Valse-Scherzo, Op. 34

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The Valse-Scherzo in C major, Opus 34 (TH 58 ; ČW 60) [1], was Tchaikovsky's second composition for violin and orchestra, written around January to February 1877. It appears to have at least been partly orchestrated by Tchaikovsky's former pupil, Iosif Kotek.

Contents

Instrumentation

The pieces is scored for solo violin and an orchestra consisting of 2 flutes, 2 oboes, 2 clarinets (in B-flat), 2 bassoons + 2 horns (in F) + violins I, violins II, cellos, and double basses.

Duration

There is one movement: Allegro. Tempo di Valse (C major, 569 bars), which lasts approximately 5 to 7 minutes in performance.

Composition

Writing to his brother Modest on 18/30 January 1877, Tchaikovsky mentioned that the violinist Iosif Kotek had "ordered" a piece from him for a forthcoming concert [2]. Four days later Kotek wrote to Tchaikovsky: “Thank you in advance for the waltz; it will surely be wonderful, as is everything that you compose... this shall be a piece to impress everybody" [3]. In another letter from mid/late February, we read: "Incidentally, about the waltz. Why force yourself if you are tired? Of course, I would be delighted and infinitely glad if you were to write the waltz, especially since it is for me. I am still very glad that you have even started to think about this" [4].

In the period from March to August we find no further references to work on the Valse. But, given that in March and April, Tchaikovsky wrote his Fourth Symphony, and that in May he was completely absorbed in composing the opera Yevgeny Onegin, it is likely that by this time the Valse had already been completed.

It seems that the waltz was partly or wholly orchestrated by Kotek, after Tchaikovsky completed the version for violin with piano. This is suggested by two letters from Kotek to Tchaikovsky: in October 1878, the violinist reported to Tchaikovsky on an unsuccessful performance of the piece: “Could my instrumentation be the reason that the waltz did not please?”, and early in 1879 he wrote: “I think that I badly orchestrated the Waltz ... what extraordinarily empty sounds!” [5]. None of Tchaikovsky’s letters refer to the orchestration of the piece.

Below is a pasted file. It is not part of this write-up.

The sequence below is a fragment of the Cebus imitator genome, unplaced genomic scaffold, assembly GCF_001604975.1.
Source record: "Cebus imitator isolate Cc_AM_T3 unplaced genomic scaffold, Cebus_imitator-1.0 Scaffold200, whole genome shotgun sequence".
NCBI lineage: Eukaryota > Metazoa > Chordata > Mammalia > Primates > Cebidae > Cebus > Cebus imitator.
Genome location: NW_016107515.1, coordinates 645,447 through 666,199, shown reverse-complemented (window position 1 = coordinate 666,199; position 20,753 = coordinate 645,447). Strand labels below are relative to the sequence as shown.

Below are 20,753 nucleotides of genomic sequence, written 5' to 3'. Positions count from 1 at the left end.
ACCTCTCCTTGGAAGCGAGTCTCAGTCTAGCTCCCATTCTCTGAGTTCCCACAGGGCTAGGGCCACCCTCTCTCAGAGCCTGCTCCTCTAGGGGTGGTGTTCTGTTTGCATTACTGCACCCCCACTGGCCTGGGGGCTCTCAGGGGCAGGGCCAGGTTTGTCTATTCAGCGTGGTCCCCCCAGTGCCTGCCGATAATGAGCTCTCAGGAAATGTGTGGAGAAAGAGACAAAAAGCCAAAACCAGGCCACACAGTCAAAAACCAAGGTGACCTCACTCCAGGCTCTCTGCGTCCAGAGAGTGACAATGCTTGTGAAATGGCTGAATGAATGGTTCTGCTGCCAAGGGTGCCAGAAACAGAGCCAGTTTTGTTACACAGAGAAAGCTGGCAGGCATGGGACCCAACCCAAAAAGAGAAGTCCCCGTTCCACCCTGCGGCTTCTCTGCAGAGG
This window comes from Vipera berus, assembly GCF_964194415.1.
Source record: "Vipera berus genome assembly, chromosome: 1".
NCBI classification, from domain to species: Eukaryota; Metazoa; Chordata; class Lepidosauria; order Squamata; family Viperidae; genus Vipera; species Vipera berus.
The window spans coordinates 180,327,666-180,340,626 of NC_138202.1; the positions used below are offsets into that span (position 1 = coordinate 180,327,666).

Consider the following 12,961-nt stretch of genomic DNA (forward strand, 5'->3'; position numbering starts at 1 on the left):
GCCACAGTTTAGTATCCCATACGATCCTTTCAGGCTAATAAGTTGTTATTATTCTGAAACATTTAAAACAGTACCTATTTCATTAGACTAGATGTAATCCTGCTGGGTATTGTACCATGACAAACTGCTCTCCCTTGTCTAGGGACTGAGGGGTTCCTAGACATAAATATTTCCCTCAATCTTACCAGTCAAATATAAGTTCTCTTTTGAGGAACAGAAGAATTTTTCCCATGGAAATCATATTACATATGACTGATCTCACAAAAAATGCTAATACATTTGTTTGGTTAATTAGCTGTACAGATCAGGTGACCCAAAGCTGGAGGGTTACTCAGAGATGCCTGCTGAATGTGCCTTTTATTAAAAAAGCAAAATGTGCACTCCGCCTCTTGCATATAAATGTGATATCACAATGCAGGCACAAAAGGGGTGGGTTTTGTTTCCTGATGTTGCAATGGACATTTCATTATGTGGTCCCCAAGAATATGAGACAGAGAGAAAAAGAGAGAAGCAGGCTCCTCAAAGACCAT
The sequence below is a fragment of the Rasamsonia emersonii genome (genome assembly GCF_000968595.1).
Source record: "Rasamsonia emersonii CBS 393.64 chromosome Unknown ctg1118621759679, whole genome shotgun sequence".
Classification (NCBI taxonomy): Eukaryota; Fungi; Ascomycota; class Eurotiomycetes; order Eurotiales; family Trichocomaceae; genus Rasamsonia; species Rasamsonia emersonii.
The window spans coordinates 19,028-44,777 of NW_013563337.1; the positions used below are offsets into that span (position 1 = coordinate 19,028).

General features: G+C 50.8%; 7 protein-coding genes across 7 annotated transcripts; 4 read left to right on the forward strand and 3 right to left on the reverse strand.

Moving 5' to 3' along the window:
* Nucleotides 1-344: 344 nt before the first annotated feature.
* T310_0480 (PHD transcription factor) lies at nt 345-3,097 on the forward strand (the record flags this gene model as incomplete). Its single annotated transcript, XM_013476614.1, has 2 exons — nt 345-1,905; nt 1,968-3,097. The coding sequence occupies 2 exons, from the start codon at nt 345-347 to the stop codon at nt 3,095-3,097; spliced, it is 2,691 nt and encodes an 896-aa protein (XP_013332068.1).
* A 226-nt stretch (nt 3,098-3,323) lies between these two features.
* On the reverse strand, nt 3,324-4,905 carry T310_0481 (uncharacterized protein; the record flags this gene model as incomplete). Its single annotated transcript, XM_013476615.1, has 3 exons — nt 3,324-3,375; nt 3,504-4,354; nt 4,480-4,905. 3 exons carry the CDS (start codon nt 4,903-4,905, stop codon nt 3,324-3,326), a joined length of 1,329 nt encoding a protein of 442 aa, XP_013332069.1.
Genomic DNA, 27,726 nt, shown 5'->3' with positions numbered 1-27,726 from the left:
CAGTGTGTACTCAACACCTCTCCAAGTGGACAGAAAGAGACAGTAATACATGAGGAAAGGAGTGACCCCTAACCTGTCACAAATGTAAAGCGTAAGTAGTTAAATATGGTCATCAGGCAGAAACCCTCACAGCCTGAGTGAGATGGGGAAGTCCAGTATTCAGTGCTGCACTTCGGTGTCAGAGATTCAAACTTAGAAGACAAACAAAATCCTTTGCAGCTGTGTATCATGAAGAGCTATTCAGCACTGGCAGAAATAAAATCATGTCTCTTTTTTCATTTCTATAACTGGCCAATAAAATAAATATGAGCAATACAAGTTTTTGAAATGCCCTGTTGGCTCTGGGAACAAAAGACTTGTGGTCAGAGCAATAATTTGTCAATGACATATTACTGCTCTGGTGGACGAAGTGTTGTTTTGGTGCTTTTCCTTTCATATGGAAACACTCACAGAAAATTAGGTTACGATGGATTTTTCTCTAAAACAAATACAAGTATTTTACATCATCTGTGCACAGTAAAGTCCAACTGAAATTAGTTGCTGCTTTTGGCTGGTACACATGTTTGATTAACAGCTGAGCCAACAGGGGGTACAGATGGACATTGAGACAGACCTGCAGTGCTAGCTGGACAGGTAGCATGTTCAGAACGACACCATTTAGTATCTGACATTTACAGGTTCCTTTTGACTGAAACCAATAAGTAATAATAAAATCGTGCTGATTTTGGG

Arrangements

The piece was arranged for violin and piano by Tchaikovsky, probably in February 1877.

Performances

Wishing to perform the Valse one evening at Karl Davydov’s home, Kotek wrote to Tchaikovsky in September 1877: "I asked you to send me the manuscript of the Valse—if it had not been sent for engraving. Now, my dear fellow! I am sorry to pester you with yet another request. This is something that Alyosha will enjoy: just imagine, since we met at Hřímalý's or at Brodsky's, I don't know who has the manuscript. Malozemova is learning the accompaniment and we play on Friday of next week" [6].

The private performance took place, but evidently not as scheduled on 23 September/5 October, but sometime later, since Iosif Kotek reported only on 20 October/1 November that "Leopold Semyonovich is delighted with the waltz" [7].